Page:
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US congress told Pakistan modernized its nuclear program despite economic crunch

Pakistan's Successful experiment of upgraded version of Babar Cruise Missile 1B

Despite experiencing economic turmoil, Pakistan has persisted with its nuclear modernization endeavours, a senior US intelligence official told a recent Congressional hearing.

The official testified that Pakistan has enhanced the security of its nuclear arsenal and highlighted that Pakistan’s defence policy is significantly influenced by its contentious relationship with India

Lt Gen Jeffrey Kruse, the Director of the Defense Intelligence Agency, made these remarks while testifying at a Congressional hearing on China earlier this week.

During the hearing, Kruse informed lawmakers about Pakistan’s efforts to garner international support, including from the UN Security Council, in order to resolve its dispute with India regarding Kashmir. He also mentioned that since February 2021, Islamabad and New Delhi have maintained an uneasy ceasefire along the shared Line of Control.

The official underscored that despite the economic turmoil, Pakistan has persevered with its nuclear modernization efforts. Additionally, he drew attention to the escalation of terrorist violence against Pakistani security forces and civilians in the preceding year. He stated, “Pakistan has sustained its nuclear modernization efforts despite its economic turmoil. Terrorist violence against Pakistani security forces and civilians also rose last year.”

According to the Stockholm International Peace Research Institute, as of January 2023, Pakistan reportedly possesses 170 nuclear warheads.

Faced with financial challenges, Pakistan is relying on support from allies such as China and Saudi Arabia to overcome its economic difficulties. Furthermore, Pakistan’s finance minister, Muhammad Aurangzeb, is presently in Washington negotiating a new loan package with the International Monetary Fund.

Kruse informed top American lawmakers that Pakistan’s defense policy continues to be influenced by its contentious relationship with India. He noted that cross-border violence between the two countries has decreased following their renewed commitment to a ceasefire in February 2021.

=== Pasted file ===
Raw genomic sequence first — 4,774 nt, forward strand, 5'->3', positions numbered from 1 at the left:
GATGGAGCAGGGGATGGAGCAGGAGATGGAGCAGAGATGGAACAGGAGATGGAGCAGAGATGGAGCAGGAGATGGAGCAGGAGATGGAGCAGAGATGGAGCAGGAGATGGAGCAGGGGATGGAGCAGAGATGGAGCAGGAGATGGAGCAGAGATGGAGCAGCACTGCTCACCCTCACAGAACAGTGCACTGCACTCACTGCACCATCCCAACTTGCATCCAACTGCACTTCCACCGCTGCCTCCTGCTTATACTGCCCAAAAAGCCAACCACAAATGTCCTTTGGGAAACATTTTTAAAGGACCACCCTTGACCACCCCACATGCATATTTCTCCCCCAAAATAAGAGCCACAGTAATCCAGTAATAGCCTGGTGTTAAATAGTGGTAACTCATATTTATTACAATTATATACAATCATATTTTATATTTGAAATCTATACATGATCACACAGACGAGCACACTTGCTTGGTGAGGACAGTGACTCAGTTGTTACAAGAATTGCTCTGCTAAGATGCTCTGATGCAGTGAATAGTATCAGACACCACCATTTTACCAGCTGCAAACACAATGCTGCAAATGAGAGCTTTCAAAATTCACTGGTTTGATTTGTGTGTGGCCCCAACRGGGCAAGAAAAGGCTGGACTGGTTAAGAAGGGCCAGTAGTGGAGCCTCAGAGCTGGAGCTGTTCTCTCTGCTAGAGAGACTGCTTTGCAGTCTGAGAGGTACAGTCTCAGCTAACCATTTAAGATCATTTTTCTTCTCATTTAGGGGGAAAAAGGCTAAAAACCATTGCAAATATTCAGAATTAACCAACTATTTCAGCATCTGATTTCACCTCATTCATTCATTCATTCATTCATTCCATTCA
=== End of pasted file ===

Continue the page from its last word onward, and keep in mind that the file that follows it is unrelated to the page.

“Islamabad is strengthening its nuclear arsenal and enhancing the security of its nuclear materials and command and control systems,” he remarked. Kruse also mentioned the successful test of Pakistan’s Ababeel medium-range ballistic missile in October.

In 2023, the number of security forces killed by militants reached a nine-year high, with approximately 400 fatalities. Pakistani security forces have been engaged in nearly daily counterterrorism operations over the past year.

The historical relationship between Islamabad and New Delhi has been characterized by tension, primarily due to the Kashmir issue and cross-border terrorism originating from Pakistan.

In 2019, Pakistan downgraded its diplomatic relations with New Delhi following the Indian government’s revocation of Article 370 of the Constitution, which resulted in the removal of the special status of Jammu and Kashmir and the division of the state into two Union Territories.

India consistently expresses its desire for normal and neighborly relations with Pakistan. India also emphasizes that the responsibility lies with Islamabad to establish an environment free of terrorism and hostility for any engagement.

New Delhi further asserts that the constitutional measures implemented by the Indian government aim to ensure socio-economic development and good governance in the Union Territory of Jammu and Kashmir, underscoring that these are internal matters pertaining to India.

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